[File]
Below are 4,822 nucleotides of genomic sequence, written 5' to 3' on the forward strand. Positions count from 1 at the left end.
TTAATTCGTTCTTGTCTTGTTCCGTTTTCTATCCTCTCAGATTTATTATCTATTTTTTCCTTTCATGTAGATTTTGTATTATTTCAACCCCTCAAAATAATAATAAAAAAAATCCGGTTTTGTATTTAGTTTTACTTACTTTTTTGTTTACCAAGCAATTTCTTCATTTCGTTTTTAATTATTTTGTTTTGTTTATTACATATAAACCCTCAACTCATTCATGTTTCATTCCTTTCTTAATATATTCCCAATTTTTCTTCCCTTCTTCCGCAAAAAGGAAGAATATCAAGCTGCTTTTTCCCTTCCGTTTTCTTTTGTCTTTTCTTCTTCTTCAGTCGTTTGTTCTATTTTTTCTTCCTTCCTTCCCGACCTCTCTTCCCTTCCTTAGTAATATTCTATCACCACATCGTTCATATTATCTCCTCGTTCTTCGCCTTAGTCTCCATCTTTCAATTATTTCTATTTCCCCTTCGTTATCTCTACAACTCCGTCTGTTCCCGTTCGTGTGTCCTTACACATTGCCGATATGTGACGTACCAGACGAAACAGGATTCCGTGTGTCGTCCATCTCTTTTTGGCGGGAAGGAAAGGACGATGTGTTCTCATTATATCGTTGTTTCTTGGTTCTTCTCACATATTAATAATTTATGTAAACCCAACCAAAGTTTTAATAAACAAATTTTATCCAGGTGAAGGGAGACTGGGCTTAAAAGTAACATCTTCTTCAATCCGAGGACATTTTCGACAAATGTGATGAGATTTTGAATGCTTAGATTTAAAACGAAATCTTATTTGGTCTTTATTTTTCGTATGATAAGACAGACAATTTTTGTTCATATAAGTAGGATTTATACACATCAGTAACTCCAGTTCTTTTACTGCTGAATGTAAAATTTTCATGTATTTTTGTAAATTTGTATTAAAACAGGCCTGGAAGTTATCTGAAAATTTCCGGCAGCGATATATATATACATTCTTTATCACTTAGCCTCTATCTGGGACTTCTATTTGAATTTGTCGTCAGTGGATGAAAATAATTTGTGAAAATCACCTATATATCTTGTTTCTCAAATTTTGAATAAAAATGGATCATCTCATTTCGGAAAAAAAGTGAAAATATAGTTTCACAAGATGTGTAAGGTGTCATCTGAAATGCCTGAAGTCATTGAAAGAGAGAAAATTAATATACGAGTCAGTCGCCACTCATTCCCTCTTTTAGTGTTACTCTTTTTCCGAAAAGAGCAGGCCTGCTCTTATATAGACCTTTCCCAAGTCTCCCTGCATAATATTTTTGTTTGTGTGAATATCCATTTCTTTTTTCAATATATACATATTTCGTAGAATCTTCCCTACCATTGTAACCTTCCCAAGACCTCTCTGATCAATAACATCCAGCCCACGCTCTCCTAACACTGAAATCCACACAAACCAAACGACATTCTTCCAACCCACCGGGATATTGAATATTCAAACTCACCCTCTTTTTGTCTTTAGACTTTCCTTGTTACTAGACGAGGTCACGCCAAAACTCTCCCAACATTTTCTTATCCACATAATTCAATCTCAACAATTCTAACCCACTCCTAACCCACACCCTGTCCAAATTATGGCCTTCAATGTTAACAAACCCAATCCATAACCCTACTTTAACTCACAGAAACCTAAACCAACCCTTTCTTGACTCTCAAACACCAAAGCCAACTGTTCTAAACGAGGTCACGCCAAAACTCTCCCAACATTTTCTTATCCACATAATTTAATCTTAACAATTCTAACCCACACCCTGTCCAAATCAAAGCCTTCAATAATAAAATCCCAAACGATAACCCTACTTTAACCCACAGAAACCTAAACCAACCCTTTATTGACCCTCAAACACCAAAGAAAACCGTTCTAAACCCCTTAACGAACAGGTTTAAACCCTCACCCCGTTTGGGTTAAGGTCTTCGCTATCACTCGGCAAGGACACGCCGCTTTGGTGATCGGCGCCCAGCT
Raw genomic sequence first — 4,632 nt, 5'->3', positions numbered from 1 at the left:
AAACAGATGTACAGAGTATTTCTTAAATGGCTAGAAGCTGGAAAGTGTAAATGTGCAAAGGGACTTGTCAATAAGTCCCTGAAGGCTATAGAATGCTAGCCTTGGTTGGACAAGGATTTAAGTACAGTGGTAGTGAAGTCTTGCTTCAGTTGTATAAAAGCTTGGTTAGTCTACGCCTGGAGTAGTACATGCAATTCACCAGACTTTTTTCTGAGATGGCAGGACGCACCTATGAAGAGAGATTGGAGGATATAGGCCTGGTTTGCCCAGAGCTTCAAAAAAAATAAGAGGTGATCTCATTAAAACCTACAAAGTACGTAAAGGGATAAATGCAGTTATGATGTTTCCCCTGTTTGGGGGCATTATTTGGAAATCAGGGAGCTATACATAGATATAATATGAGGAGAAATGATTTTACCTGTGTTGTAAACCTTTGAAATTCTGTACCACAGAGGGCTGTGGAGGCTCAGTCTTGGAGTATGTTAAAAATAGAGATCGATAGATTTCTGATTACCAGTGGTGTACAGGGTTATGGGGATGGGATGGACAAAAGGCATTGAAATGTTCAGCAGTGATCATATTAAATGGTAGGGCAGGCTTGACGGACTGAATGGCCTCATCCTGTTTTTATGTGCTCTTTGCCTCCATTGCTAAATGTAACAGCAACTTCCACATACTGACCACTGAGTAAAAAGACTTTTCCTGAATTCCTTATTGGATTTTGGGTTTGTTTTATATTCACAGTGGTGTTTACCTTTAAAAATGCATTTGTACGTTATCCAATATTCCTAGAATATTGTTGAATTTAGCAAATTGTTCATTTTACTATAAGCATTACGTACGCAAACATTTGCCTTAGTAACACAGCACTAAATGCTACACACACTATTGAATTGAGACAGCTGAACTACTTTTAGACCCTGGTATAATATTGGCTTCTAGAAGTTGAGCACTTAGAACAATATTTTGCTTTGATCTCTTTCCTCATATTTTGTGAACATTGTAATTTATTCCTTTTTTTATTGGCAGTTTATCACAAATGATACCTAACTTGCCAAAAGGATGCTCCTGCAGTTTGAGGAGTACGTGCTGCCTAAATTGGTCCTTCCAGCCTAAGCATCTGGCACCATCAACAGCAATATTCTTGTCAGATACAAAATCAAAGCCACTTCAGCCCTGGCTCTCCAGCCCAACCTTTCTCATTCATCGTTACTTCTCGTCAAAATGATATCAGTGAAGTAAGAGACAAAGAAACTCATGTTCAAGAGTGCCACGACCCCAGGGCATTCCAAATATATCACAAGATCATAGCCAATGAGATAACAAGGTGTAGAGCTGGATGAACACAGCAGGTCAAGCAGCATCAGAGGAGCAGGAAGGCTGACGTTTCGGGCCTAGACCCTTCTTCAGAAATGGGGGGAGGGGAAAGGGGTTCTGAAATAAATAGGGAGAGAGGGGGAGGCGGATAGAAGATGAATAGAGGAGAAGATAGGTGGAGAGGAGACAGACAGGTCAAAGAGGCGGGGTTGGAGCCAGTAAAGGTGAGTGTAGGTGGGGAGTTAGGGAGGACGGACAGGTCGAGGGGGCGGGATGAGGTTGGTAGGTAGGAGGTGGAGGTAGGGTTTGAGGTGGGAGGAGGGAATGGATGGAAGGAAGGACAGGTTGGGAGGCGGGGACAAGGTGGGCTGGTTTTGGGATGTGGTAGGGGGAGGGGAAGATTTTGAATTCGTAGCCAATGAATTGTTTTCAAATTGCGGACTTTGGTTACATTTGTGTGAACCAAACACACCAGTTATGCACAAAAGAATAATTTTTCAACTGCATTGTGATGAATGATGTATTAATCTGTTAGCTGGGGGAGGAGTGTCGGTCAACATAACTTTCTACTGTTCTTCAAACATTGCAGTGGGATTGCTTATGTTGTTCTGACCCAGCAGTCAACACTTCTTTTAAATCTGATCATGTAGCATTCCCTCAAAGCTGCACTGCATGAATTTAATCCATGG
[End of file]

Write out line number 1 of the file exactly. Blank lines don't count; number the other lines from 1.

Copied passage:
Below are 4,822 nucleotides of genomic sequence, written 5' to 3' on the forward strand. Positions count from 1 at the left end.